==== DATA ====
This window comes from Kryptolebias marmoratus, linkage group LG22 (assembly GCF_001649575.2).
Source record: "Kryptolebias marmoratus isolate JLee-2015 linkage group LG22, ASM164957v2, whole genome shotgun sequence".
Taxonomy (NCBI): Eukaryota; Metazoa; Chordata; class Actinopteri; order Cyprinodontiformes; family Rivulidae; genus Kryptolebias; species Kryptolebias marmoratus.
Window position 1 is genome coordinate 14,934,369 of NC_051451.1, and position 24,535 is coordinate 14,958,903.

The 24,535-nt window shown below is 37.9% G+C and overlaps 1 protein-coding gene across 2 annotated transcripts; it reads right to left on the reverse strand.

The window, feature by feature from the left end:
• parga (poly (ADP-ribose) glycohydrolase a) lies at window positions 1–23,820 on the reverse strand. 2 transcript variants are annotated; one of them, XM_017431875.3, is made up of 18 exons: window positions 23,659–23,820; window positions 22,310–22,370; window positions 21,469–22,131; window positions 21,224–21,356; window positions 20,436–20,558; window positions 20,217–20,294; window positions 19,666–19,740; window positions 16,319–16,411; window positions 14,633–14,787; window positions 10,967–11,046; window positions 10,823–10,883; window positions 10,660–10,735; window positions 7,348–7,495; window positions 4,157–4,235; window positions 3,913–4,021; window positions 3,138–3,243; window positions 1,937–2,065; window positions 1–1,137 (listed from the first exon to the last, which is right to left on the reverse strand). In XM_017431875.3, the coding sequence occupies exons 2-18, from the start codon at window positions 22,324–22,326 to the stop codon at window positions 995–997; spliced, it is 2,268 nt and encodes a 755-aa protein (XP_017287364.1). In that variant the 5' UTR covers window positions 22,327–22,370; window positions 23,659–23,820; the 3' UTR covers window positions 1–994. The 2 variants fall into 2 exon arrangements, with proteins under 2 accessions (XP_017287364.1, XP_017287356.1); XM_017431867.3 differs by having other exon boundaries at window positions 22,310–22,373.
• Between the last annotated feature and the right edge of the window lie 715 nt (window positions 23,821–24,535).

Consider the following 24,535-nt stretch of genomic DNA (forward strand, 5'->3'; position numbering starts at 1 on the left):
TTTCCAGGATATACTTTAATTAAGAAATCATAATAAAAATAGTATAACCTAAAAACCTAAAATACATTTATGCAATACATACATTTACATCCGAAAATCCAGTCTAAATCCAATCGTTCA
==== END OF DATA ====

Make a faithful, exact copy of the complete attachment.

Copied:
This window comes from Kryptolebias marmoratus, linkage group LG22 (assembly GCF_001649575.2).
Source record: "Kryptolebias marmoratus isolate JLee-2015 linkage group LG22, ASM164957v2, whole genome shotgun sequence".
Taxonomy (NCBI): Eukaryota; Metazoa; Chordata; class Actinopteri; order Cyprinodontiformes; family Rivulidae; genus Kryptolebias; species Kryptolebias marmoratus.
Window position 1 is genome coordinate 14,934,369 of NC_051451.1, and position 24,535 is coordinate 14,958,903.

The 24,535-nt window shown below is 37.9% G+C and overlaps 1 protein-coding gene across 2 annotated transcripts; it reads right to left on the reverse strand.

The window, feature by feature from the left end:
• parga (poly (ADP-ribose) glycohydrolase a) lies at window positions 1–23,820 on the reverse strand. 2 transcript variants are annotated; one of them, XM_017431875.3, is made up of 18 exons: window positions 23,659–23,820; window positions 22,310–22,370; window positions 21,469–22,131; window positions 21,224–21,356; window positions 20,436–20,558; window positions 20,217–20,294; window positions 19,666–19,740; window positions 16,319–16,411; window positions 14,633–14,787; window positions 10,967–11,046; window positions 10,823–10,883; window positions 10,660–10,735; window positions 7,348–7,495; window positions 4,157–4,235; window positions 3,913–4,021; window positions 3,138–3,243; window positions 1,937–2,065; window positions 1–1,137 (listed from the first exon to the last, which is right to left on the reverse strand). In XM_017431875.3, the coding sequence occupies exons 2-18, from the start codon at window positions 22,324–22,326 to the stop codon at window positions 995–997; spliced, it is 2,268 nt and encodes a 755-aa protein (XP_017287364.1). In that variant the 5' UTR covers window positions 22,327–22,370; window positions 23,659–23,820; the 3' UTR covers window positions 1–994. The 2 variants fall into 2 exon arrangements, with proteins under 2 accessions (XP_017287364.1, XP_017287356.1); XM_017431867.3 differs by having other exon boundaries at window positions 22,310–22,373.
• Between the last annotated feature and the right edge of the window lie 715 nt (window positions 23,821–24,535).

Consider the following 24,535-nt stretch of genomic DNA (forward strand, 5'->3'; position numbering starts at 1 on the left):
TTTCCAGGATATACTTTAATTAAGAAATCATAATAAAAATAGTATAACCTAAAAACCTAAAATACATTTATGCAATACATACATTTACATCCGAAAATCCAGTCTAAATCCAATCGTTCA